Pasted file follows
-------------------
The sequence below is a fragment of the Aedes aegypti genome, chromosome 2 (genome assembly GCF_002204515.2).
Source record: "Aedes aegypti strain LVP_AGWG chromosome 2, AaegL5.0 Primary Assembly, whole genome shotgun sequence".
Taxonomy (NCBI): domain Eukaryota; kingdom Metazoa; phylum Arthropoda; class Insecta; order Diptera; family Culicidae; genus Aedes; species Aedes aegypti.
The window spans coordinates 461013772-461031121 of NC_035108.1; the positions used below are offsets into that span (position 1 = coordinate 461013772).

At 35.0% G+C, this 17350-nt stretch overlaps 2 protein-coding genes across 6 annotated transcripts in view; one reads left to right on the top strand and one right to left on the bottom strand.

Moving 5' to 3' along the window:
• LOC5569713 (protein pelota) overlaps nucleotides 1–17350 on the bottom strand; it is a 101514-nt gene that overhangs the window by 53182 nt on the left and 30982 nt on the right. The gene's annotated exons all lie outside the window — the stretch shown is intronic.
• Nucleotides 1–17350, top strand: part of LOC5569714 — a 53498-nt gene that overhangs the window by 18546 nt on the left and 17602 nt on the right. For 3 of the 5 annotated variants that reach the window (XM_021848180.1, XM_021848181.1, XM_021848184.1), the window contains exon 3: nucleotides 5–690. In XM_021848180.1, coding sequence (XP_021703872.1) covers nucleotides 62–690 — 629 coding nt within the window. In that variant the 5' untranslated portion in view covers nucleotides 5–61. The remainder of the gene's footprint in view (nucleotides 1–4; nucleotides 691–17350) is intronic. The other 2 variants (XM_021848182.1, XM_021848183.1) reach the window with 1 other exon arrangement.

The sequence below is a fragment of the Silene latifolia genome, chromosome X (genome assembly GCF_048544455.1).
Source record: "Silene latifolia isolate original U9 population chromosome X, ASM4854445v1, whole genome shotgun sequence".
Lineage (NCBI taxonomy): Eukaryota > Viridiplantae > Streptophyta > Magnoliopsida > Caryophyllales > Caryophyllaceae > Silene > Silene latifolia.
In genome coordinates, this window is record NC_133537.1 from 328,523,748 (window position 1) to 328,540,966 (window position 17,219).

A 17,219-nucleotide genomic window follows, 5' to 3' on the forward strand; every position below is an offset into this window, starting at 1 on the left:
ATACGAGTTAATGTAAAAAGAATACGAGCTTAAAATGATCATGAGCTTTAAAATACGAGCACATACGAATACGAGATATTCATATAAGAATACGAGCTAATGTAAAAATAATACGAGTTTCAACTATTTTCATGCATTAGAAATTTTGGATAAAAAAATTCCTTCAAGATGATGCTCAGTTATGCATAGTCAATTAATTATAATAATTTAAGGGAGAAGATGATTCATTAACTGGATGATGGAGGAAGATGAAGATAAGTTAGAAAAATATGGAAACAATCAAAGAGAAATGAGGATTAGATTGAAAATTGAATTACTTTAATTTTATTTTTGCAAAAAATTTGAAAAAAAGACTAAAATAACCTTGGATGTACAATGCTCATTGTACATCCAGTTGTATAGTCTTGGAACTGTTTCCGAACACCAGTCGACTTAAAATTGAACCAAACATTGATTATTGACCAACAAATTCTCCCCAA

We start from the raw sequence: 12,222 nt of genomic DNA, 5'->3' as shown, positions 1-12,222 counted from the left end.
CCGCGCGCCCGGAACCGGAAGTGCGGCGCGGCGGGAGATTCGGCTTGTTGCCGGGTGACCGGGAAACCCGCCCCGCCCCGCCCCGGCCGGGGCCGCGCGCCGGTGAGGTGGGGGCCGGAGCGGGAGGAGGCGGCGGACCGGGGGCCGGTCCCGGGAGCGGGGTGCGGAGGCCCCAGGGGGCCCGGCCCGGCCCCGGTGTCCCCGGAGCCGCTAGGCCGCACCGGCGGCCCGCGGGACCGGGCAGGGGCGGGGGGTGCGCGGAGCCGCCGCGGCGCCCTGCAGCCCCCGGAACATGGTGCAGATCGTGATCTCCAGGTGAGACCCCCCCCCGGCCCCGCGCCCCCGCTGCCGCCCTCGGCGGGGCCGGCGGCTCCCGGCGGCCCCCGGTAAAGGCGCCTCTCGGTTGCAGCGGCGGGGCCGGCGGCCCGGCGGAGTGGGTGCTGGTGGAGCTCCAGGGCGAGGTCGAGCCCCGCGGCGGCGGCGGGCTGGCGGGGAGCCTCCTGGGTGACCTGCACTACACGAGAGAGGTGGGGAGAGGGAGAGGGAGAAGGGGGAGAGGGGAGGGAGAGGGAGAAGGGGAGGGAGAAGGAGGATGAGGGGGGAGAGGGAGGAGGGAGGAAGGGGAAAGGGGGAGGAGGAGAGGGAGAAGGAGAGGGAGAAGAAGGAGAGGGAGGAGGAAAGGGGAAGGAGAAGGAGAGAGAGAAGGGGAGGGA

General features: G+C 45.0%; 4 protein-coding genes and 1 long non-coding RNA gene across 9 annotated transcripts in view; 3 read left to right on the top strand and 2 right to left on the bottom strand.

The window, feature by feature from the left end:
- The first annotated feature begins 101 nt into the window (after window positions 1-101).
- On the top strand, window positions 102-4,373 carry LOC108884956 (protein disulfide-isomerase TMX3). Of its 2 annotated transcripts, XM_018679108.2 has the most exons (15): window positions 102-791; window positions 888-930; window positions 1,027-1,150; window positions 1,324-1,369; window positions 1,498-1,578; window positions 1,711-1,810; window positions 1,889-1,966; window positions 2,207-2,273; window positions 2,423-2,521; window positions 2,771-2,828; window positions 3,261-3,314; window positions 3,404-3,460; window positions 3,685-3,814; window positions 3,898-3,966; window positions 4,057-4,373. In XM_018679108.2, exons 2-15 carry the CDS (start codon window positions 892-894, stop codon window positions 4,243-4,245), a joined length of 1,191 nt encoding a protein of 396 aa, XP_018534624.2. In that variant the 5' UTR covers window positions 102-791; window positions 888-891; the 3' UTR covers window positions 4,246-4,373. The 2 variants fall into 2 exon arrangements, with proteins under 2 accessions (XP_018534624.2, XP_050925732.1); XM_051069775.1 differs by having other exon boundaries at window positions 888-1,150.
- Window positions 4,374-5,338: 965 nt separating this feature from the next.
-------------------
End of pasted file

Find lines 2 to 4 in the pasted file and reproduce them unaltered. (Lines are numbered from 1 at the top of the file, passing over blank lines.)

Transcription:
Source record: "Aedes aegypti strain LVP_AGWG chromosome 2, AaegL5.0 Primary Assembly, whole genome shotgun sequence".
Taxonomy (NCBI): domain Eukaryota; kingdom Metazoa; phylum Arthropoda; class Insecta; order Diptera; family Culicidae; genus Aedes; species Aedes aegypti.
The window spans coordinates 461013772-461031121 of NC_035108.1; the positions used below are offsets into that span (position 1 = coordinate 461013772).